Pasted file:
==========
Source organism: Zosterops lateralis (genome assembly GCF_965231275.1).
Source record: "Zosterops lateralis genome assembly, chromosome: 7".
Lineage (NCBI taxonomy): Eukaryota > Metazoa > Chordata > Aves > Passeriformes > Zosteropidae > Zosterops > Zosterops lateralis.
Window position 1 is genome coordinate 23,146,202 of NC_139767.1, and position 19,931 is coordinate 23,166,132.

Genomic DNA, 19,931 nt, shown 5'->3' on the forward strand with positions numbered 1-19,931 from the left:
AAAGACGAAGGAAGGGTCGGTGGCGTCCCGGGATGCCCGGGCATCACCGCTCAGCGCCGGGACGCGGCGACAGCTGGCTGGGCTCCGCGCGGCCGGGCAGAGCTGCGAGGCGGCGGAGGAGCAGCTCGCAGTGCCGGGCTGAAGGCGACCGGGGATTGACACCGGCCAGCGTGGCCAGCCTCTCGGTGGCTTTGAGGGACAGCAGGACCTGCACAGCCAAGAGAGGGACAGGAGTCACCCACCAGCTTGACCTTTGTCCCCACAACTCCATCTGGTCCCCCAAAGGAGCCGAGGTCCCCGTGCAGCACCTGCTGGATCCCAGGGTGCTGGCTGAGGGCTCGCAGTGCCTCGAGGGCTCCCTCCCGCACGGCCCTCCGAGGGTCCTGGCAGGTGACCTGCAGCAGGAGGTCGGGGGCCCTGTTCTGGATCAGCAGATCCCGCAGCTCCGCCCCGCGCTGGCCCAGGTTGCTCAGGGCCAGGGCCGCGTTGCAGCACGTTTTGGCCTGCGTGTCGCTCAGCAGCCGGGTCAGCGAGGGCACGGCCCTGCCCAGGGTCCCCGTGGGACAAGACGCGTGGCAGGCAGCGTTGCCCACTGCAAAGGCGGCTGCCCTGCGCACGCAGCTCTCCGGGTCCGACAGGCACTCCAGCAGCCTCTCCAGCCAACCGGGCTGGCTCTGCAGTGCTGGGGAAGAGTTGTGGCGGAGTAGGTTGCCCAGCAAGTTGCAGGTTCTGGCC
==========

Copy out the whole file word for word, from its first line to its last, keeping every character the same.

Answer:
Source organism: Zosterops lateralis (genome assembly GCF_965231275.1).
Source record: "Zosterops lateralis genome assembly, chromosome: 7".
Lineage (NCBI taxonomy): Eukaryota > Metazoa > Chordata > Aves > Passeriformes > Zosteropidae > Zosterops > Zosterops lateralis.
Window position 1 is genome coordinate 23,146,202 of NC_139767.1, and position 19,931 is coordinate 23,166,132.

Genomic DNA, 19,931 nt, shown 5'->3' on the forward strand with positions numbered 1-19,931 from the left:
AAAGACGAAGGAAGGGTCGGTGGCGTCCCGGGATGCCCGGGCATCACCGCTCAGCGCCGGGACGCGGCGACAGCTGGCTGGGCTCCGCGCGGCCGGGCAGAGCTGCGAGGCGGCGGAGGAGCAGCTCGCAGTGCCGGGCTGAAGGCGACCGGGGATTGACACCGGCCAGCGTGGCCAGCCTCTCGGTGGCTTTGAGGGACAGCAGGACCTGCACAGCCAAGAGAGGGACAGGAGTCACCCACCAGCTTGACCTTTGTCCCCACAACTCCATCTGGTCCCCCAAAGGAGCCGAGGTCCCCGTGCAGCACCTGCTGGATCCCAGGGTGCTGGCTGAGGGCTCGCAGTGCCTCGAGGGCTCCCTCCCGCACGGCCCTCCGAGGGTCCTGGCAGGTGACCTGCAGCAGGAGGTCGGGGGCCCTGTTCTGGATCAGCAGATCCCGCAGCTCCGCCCCGCGCTGGCCCAGGTTGCTCAGGGCCAGGGCCGCGTTGCAGCACGTTTTGGCCTGCGTGTCGCTCAGCAGCCGGGTCAGCGAGGGCACGGCCCTGCCCAGGGTCCCCGTGGGACAAGACGCGTGGCAGGCAGCGTTGCCCACTGCAAAGGCGGCTGCCCTGCGCACGCAGCTCTCCGGGTCCGACAGGCACTCCAGCAGCCTCTCCAGCCAACCGGGCTGGCTCTGCAGTGCTGGGGAAGAGTTGTGGCGGAGTAGGTTGCCCAGCAAGTTGCAGGTTCTGGCC